All the other great reflections I forgot to write down. I can’t remember the specifics, but I know that I wanted to talk more about some of the specifics of personal improvement work vs. public political work. I wanted to talk about specific ways that oppression and superiority get internalized and play out in groups. I wanted to specifically talk about addressing oppressive dynamics in groups. I didn’t get any of that written down. That’s a shame. Right now it’s a school night so I certainly don’t have the energy to remember all this stuff…but here’s hoping that I come back and add more reflections in time.

1)

2)Dispersing Power: Social Movements as Anti-State Forces by Raul Zibechi. This is the first non escapist sci-fi book I’ve read in awhile. It’s awesome. It explores how social movements in El Alto, Bolivia have been able to maintain such militant and prolonged mobilization that has transformed the politics of their country–while still refusing to be co-opted by the state. His central argument is that the movements are not separated from daily life, but rather completely enmeshed in people’s whole lives–it’s this community and relational aspect that gives the movements their potency. Yes. Lot’s of lessons for us in there, which I’d like to talk about when finished. I’d highly recommend this book for book groups to read and discuss.

3) I’ve come back to pre-writing for a novel I’ve been working on for awhile. A long walk around Vancouver was perfect for my inspiration, as I worked through some long-standing story blocks. I don’t want to talk about it much, but the inspiration is that I love fantasy and sci-fi novels that build deep and convincing worlds–Middle Earth, Game of Thrones, China Mieville’s cities. I believe that a revolutionary and post-revolutionary world could offer similarly exotic and escapist settings, and I’m disappointed in radical fiction writers because they always hover around the moments of insurrection, but they don’t describe the world to be built afterwards. I don’t mean utopia, but what actually would be there afterwards. Le Guin’s The Dispossessed is a great exception, but I wish there were more. So, that’s what I’m playing with.

So, I fell off the world again….

Glendi knows me so well! For my birthday on Wednesday, she gave me a quite unexpected gift: a 3-day trip to be alone with my thoughts in Vancouver, BC. Here I am, beginning the 3rd day, and it’s no coincidence that I’m coming back to my blog–and clearing out the copious amounts of spam comments–during this special time alone. Something still isn’t quite working in my daily life.

Here I was in December and January, reading, writing, eating with people, balancing my workload and my social anxiety all quite well. Then, pretty much exactly when Glendi and the baby came home from Guatemala, the old patterns crept in. It’s not them. It’s me and my introversion.

Introversion is not shyness. It’s a shorthand way of talking about where our energy comes from. My energy comes from having ample time alone–first to decompress from exhaustion and any person struggles, then to ease into more creative and inspired work. I like being around people, and I love my time with Glendi and Amanecer. But social interaction, even with them, drains me. When we are all in the house, I don’t know where to find my energy. I only know how to energize myself when I have hours and hours laid out before me. When I have to find my alone time in scraps of 30 or 45 minutes here or there, I get cranky and then just fill that time with electronic mind-mushing. In this way, I have frittered away 3 months since last writing. I’ve read almost nothing, I’ve talked with very few people beyond my family and co-workers, and I haven’t been to a single political event.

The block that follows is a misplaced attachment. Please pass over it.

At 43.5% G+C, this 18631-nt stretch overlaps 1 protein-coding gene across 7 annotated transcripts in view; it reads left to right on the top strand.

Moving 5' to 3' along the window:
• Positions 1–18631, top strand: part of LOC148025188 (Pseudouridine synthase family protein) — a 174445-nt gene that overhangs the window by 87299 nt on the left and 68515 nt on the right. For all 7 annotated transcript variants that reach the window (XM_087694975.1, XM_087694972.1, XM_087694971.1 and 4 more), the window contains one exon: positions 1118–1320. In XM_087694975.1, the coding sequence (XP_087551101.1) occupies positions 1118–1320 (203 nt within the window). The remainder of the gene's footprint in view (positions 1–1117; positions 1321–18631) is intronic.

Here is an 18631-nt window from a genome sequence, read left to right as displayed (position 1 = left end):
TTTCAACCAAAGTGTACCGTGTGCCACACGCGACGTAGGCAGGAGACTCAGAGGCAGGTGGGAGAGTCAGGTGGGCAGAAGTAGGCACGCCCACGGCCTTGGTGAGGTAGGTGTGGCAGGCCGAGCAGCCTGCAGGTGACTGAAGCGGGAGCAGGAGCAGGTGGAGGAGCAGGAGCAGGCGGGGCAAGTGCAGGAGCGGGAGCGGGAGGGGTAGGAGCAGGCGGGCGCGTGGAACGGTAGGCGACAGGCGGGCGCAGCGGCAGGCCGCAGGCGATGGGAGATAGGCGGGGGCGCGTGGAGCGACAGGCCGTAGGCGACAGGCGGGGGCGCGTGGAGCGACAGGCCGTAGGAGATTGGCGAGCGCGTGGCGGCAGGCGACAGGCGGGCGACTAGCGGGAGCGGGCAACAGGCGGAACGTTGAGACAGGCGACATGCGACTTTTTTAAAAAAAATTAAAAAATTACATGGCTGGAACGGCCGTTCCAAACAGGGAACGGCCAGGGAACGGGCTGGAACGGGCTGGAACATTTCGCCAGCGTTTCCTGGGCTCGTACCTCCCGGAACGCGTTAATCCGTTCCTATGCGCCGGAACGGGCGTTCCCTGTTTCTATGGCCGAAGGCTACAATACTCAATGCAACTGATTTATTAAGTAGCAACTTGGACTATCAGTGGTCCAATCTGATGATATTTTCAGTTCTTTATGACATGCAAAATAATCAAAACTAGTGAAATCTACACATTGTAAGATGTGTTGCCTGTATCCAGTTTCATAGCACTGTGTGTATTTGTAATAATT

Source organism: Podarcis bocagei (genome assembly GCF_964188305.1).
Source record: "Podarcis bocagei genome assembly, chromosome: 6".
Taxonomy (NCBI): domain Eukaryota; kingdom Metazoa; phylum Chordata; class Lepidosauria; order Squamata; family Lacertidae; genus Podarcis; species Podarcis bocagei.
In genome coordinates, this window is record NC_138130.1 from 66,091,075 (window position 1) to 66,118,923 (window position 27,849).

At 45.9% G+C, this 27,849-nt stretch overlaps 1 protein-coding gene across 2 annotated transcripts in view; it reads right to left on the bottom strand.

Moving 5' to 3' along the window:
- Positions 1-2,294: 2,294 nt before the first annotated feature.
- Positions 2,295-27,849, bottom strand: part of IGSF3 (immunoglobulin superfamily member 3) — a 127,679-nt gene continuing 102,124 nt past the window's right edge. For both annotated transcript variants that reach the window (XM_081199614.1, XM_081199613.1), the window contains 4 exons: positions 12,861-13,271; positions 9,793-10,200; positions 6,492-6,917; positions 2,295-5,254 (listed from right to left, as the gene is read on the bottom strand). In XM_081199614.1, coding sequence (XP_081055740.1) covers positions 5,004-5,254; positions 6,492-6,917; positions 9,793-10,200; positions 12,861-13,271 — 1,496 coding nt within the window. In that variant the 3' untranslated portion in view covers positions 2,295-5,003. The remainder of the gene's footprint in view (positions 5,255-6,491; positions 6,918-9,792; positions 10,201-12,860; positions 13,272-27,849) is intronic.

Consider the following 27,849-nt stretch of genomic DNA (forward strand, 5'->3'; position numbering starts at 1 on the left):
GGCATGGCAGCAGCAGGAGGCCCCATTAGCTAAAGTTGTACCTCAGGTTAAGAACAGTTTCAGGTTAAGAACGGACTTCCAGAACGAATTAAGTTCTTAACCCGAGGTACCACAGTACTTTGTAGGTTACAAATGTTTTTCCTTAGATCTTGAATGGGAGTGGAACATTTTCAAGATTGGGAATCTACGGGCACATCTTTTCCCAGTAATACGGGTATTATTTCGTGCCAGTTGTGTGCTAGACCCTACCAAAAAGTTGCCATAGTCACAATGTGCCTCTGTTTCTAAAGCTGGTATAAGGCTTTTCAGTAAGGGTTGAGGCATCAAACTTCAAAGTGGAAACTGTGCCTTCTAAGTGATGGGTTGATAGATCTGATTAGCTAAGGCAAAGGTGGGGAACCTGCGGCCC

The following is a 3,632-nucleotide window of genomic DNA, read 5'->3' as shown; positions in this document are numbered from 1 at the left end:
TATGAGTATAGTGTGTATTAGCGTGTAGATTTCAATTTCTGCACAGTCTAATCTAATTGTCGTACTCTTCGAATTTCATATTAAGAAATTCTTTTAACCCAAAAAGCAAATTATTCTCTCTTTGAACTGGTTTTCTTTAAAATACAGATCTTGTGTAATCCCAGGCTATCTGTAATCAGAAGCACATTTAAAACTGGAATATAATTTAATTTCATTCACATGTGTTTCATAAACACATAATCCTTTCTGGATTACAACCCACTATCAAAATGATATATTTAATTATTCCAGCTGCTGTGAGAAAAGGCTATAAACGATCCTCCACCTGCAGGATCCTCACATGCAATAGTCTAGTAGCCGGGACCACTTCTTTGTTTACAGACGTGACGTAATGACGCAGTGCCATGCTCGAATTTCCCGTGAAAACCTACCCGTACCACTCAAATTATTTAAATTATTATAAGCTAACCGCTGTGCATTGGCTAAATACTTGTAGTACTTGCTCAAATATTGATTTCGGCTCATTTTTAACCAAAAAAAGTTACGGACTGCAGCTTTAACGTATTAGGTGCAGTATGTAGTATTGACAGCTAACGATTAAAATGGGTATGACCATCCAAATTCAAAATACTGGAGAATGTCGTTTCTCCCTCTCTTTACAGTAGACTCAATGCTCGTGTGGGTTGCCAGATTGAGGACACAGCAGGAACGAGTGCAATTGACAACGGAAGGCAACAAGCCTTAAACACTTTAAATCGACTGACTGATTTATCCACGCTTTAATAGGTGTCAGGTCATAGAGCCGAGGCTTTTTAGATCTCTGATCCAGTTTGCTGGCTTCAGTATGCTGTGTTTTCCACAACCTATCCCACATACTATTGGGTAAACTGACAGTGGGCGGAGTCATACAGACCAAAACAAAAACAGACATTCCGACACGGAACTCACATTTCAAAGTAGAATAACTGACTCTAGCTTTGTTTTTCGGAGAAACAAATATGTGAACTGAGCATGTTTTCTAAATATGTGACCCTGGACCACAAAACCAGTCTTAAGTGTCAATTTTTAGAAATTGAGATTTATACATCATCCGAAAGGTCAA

Don’t get all mopey and down on yourself. Just acknowledge it, take responsibility, and move forward.

I just reread my Backwards Planning for the Revolution. Yes, I am so happy that at least I wrote myself a really practical guide for how to get out of the funk and try again. The goals and ideas still make sense to me. What I wrote still speaks to where I want to be. But I need to readjust to 3 realities:

1) I need to more realistically understand a father’s time limitations. I will not have more than a few 1+ hour stretches of free time. Free time is there; hours and hours of it. But it’s all chopped and chunked up into 10-20 minute moments. I grumpily cast this off as lost time and waste it. I need to become a scavenger and salvager. I want to try positively embracing and playing with these fragments of alone time.

2) I need to own up to my exhaustion. When I am teaching, I feel energized. When I get home, I am drained. I’m only sleeping 6-7 hours a night, so I’m physically tired also. It’s silly to have high creative expectations of myself in the weekday afternoons when I’ve spent so much creative energy trying to teach well. As I get more practiced at teaching, this might change, but for now it’s just plain true that I don’t have that much mind or social power left after work. Do I just designate my weeknights as recuperation time, then? Not quite. I just need to prioritize work that will also be restful–low stakes social stuff, lighter reading, lighter writing.

3) My social anxiety is more debilitating than I want to admit. Intellectually, I can recognize and rationalize around it, but the truth of my daily life is that I live in a constant white noise of anxiety about email, mail, and phone messages. It takes me days to find the courage to go through my email and phone messages, even just to delete unwanted stuff. The longer I wait, the worse it is. I feel like I’m currently standing underneath a tidal wave of correspondence that I owe to so many people…but then I think that they all must be so disappointed in me…so I can’t contact them…so maybe another day…and so it goes.

See, these three realities work in wicked concert together. Because it takes so much strength and energy to face my social correspondence, I never feel like I can do it with just a 10 minute fragment of time. So I spend those 10-20 minutes trying to find escapes to avoid thinking about the mounting social anxiety. I play and consume. This is my cycle. This is how I self-medicate and what I’m self-medicating for.

If I’m going to accomplish my goals, healing from my anxiety and pain need to be priorities for me. I need friends again. If not, then I need a therapist.

Currently Reading:

-Dispersing Power by Raul Zibechi